- Medtronic CEO Omar Ishrak will retire following the end of fiscal year 2020 after almost nine years at the helm, the company announced Wednesday morning. He will go on to serve as executive chairman.
- Geoff Martha, the current head of Medtronic's Restorative Therapies Group, is set to succeed Ishrak on April 27, 2020. In his four years in charge of RTG — the unit that houses products like spinal and orthopaedic implants, as well as systems for drug infusion, robotic surgery and deep brain stimulation — annual revenues have grown from close to $6.8 billion in fiscal year 2015 to nearly $8.2 billion this past year.
- The president of RTG's brain therapies division, Brett Wall, will replace Martha as executive vice president of RTG beginning Nov. 1.
Martha will take over at a time when Medtronic, the world's largest medtech, looks to become more competitive in areas like robotic surgery, while adjusting to growing competition in businesses like diabetes.
The selection of 49-year-old Martha was lauded by one analyst, who said he was "instrumental in turning around" Medtronic's spine business, which was losing share for years prior to Martha taking the helm.
"We don't think that the selection of Martha to succeed Ishrak comes as much of a surprise and we believe that investors think highly of Martha given his track record leading the Spine business and RTG after that," Mike Matson with Needham wrote in a research note.
Ishrak, who previously served as CEO of GE Healthcare Systems, is coming up on the company's mandatory executive officer retirement age of 65, Medtronic Lead Director Scott Donnelly said in the announcement Wednesday. Donnelly noted Medtronic annual revenues have doubled during Ishrak's tenure, reaching more than $30.6 billion in fiscal year 2019, and market capitalization has risen more than $100 billion, currently sitting at about $144 billion.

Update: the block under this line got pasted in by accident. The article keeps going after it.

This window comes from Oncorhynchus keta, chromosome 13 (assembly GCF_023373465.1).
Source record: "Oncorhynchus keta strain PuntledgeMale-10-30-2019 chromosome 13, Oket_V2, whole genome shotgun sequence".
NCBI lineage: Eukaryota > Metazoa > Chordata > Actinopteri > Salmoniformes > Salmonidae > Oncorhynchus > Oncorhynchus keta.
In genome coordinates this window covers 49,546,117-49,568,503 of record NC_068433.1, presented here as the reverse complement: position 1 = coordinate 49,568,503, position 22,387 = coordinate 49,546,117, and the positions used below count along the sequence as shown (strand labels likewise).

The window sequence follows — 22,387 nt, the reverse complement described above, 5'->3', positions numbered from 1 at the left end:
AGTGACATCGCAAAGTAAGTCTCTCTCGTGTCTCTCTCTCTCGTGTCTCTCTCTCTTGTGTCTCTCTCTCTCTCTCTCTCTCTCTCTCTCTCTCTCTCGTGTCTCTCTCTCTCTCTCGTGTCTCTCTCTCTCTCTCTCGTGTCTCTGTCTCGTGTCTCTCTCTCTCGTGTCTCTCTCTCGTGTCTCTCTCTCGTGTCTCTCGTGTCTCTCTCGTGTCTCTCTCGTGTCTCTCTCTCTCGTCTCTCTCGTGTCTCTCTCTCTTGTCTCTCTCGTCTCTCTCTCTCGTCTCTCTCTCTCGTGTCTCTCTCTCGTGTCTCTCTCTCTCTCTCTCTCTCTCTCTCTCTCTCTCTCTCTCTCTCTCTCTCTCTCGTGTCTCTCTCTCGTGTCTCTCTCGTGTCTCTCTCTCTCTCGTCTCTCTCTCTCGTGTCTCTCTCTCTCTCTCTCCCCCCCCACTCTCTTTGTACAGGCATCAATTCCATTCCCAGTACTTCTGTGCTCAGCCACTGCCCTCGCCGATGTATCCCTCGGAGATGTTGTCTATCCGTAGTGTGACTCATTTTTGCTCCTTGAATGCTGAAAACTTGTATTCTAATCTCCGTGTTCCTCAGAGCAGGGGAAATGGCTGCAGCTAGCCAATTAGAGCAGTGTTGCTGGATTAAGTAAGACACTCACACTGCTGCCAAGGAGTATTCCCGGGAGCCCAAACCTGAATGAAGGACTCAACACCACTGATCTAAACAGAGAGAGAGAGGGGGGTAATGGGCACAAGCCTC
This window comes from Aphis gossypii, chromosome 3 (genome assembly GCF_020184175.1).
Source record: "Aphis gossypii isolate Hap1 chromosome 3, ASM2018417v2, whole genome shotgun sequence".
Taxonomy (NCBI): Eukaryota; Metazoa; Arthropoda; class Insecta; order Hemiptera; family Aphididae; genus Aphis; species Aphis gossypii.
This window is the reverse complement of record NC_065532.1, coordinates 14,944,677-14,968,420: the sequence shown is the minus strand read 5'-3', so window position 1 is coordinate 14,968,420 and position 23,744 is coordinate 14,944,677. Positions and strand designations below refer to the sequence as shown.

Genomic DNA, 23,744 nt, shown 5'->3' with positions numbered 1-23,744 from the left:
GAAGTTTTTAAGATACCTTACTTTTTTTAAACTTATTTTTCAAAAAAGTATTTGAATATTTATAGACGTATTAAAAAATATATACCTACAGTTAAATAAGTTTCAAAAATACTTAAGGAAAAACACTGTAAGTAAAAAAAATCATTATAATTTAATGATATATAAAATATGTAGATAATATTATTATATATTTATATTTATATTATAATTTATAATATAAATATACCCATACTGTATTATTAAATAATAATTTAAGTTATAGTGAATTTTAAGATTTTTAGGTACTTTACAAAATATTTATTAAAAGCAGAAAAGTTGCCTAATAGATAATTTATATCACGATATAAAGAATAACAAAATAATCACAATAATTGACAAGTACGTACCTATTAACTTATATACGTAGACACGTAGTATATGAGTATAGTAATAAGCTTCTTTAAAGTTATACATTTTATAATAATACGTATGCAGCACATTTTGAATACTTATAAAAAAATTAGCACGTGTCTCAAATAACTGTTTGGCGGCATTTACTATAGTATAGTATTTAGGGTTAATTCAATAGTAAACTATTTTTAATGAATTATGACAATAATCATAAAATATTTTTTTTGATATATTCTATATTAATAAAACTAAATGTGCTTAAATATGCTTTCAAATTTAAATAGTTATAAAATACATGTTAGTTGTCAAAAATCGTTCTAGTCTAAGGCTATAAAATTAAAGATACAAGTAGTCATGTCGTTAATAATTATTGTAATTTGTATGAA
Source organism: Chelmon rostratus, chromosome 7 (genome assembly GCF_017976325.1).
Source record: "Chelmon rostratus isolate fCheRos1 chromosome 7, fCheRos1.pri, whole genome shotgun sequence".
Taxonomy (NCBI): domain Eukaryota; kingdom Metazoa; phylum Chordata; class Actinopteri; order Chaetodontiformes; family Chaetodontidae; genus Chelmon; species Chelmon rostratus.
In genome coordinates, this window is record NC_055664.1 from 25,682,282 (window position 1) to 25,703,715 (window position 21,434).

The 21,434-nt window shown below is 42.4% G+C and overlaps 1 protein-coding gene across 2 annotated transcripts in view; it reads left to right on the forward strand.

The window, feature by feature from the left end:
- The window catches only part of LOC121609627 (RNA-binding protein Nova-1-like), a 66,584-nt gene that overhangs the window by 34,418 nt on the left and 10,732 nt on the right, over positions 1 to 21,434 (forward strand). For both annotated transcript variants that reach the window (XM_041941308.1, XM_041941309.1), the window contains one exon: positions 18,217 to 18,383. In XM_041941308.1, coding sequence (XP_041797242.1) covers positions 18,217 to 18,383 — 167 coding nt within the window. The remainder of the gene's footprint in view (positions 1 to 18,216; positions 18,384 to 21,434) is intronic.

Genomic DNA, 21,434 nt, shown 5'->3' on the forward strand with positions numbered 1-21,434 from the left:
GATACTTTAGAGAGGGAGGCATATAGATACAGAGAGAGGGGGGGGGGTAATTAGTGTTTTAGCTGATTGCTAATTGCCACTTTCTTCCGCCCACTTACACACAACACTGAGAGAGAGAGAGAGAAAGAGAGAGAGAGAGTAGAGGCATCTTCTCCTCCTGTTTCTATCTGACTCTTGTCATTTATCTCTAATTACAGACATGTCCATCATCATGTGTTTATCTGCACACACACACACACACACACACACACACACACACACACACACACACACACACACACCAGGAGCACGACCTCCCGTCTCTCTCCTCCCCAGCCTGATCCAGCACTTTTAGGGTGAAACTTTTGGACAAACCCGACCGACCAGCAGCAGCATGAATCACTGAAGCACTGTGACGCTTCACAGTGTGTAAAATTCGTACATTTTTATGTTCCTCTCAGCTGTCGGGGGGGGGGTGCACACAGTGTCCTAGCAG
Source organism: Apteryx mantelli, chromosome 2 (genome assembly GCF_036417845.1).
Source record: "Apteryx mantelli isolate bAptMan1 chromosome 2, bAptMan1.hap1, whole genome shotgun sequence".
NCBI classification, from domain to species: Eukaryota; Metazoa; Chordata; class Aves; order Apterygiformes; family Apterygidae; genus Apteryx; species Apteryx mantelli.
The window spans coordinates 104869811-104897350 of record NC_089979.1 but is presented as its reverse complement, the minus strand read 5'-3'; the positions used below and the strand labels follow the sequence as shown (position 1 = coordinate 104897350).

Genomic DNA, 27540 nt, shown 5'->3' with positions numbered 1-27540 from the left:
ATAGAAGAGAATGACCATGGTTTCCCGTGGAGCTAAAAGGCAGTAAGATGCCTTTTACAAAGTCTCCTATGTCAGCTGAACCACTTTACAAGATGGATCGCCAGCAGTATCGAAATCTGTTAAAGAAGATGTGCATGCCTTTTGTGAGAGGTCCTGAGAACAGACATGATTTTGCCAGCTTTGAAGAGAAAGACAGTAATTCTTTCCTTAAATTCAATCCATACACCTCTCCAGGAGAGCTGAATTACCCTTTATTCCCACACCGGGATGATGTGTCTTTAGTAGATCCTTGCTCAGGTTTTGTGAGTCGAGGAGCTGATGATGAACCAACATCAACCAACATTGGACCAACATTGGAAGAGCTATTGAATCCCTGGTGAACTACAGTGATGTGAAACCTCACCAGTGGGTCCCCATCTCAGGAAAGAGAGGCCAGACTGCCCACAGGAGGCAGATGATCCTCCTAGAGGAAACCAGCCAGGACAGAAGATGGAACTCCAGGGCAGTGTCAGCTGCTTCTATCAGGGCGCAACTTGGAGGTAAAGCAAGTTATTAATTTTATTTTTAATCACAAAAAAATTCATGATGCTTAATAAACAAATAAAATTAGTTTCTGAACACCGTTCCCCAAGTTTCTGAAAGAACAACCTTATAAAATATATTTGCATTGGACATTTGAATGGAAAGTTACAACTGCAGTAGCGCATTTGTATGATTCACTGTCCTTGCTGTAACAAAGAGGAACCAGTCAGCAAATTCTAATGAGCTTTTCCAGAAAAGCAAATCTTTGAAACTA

Part of that growth came through the nearly $43 billion acquisition of medical device maker Covidien in 2014, for which Martha served as the chief integration officer. Similarly to Ishrak, Martha worked in business development at GE Healthcare prior to joining Medtronic.
"This plan and its timing enable Geoff and I to partner on achieving Medtronic’s key financial performance goals as well as delivering on our critical pipeline milestones, including several important product launches," Ishrak said in the Medtronic statement.
In the company's most recent earnings period, RTG's quarterly revenues grew more than 3% to just over $2 billion, supported in part by integration of the 2018 acquisition of Mazor Robotics. Martha told investors on the earnings call that offering robotic surgery platforms has helped increase orders for Medtronic implants.
The leadership change-up entails Martha becoming a member of the company's board of directors and stepping into the newly created role of Medtronic president, beginning Nov. 1, at which point Wall will take over RTG, the third largest of Medtronic's four core business groups. In the transitional role, Martha will lead the company's operating groups and regions, Medtronic said.
Wall joined Medtronic in 2015 from Covidien, and previously worked for vascular tech maker ev3 (acquired by Covidien in 2010), Boston Scientific and C.R. Bard.